[Linux] Creating and Enabling Swap Partition

If your server is constantly reporting insufficient memory and frequently causing services to be forcibly killed, enabling a swap partition as virtual memory is a good choice without increasing physical memory. The DigitalOcean VPS I purchased with 512MB of memory is basically not enough, but fortunately, the VPS's host uses SSD, and the normal read and write speeds are above 300MB/s. After enabling swap, the performance has improved a lot, especially in handling memory-consuming scripts.

Principles for creating a swap partition:

  1. The size of the created swap partition should be larger than the actual physical memory capacity, but not too large to avoid wasting disk space.
  2. If memory IO requests are frequent and the IO queue waiting time for a single swap partition is too long, you can create multiple swap partitions.
  3. In principle, it is preferred to create on the device with the fastest IO speed.

Steps to create a swap partition:

  1. Create a blank file for swap partition storage.

Create a 1GB blank file for SWAP partition#

dd if=/dev/zero of=/swap bs=1M count=1024

Usually, a file with a size 2 to 2.5 times the physical memory is created as the swap partition.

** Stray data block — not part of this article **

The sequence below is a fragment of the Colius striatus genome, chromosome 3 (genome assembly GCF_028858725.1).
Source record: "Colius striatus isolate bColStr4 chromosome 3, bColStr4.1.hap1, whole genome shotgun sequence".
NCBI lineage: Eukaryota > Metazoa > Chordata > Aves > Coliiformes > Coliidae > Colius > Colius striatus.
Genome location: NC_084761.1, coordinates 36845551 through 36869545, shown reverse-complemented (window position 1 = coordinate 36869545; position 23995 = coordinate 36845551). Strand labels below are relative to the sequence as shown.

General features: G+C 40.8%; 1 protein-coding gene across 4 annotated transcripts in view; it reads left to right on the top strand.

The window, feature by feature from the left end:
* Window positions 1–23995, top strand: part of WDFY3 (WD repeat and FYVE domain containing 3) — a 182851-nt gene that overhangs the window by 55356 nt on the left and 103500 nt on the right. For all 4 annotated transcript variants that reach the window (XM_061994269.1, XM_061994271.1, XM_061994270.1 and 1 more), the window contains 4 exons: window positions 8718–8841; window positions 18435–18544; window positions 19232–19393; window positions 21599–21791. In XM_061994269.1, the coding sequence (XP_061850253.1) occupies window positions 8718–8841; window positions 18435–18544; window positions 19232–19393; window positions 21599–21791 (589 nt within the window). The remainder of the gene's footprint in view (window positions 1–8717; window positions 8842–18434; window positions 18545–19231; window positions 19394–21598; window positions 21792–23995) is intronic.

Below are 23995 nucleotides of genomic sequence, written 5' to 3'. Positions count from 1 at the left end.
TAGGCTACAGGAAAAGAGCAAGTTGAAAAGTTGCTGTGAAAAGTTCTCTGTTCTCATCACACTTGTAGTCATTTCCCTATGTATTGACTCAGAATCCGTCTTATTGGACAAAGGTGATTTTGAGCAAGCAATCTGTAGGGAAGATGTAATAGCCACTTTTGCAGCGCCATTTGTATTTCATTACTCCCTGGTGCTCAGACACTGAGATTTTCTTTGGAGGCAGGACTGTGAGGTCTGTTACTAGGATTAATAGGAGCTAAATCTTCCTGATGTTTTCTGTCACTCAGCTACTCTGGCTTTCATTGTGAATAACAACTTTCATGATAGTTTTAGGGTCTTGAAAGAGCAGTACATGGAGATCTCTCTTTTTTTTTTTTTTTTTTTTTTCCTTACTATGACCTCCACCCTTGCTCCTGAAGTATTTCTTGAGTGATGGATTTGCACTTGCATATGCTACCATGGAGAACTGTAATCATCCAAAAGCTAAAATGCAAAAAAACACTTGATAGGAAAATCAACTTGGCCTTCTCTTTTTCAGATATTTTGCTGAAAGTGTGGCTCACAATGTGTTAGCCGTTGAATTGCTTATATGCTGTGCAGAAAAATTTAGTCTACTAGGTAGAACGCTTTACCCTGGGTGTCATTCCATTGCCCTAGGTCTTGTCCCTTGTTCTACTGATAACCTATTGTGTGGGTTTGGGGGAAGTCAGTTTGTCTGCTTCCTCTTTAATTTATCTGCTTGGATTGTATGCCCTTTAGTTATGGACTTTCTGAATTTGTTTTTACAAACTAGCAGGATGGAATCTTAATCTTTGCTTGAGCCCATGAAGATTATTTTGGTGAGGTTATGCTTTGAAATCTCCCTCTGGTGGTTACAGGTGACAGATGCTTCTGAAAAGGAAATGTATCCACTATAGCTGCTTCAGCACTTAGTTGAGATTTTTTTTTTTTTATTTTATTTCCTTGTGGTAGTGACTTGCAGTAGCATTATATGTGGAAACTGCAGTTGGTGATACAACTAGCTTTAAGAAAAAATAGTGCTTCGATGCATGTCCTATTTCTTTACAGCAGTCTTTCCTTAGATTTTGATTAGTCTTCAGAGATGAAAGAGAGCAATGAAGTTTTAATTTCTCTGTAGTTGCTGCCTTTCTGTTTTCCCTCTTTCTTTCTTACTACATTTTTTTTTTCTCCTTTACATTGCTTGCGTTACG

1. Use mkswap to format the file as a swap file system.

mkswap -f /swap

-f: Use the file as the swap partition#

  1. Enable the swap file that was just created.

swapon /swap

  1. If necessary, you can set the swap file to be automatically enabled at startup by modifying /etc/fstab and adding a line.

/swap swap swap defaults 0 0 # Enable swap at startup

  1. If you don't need to enable swap or need to adjust the swap size, you can use the swapoff command to disable swap.

swapoff /swap

After disabling swap, you can delete the corresponding swap file to remove the swap partition. If you need to adjust the swap partition size, start from the first step to recreate it.

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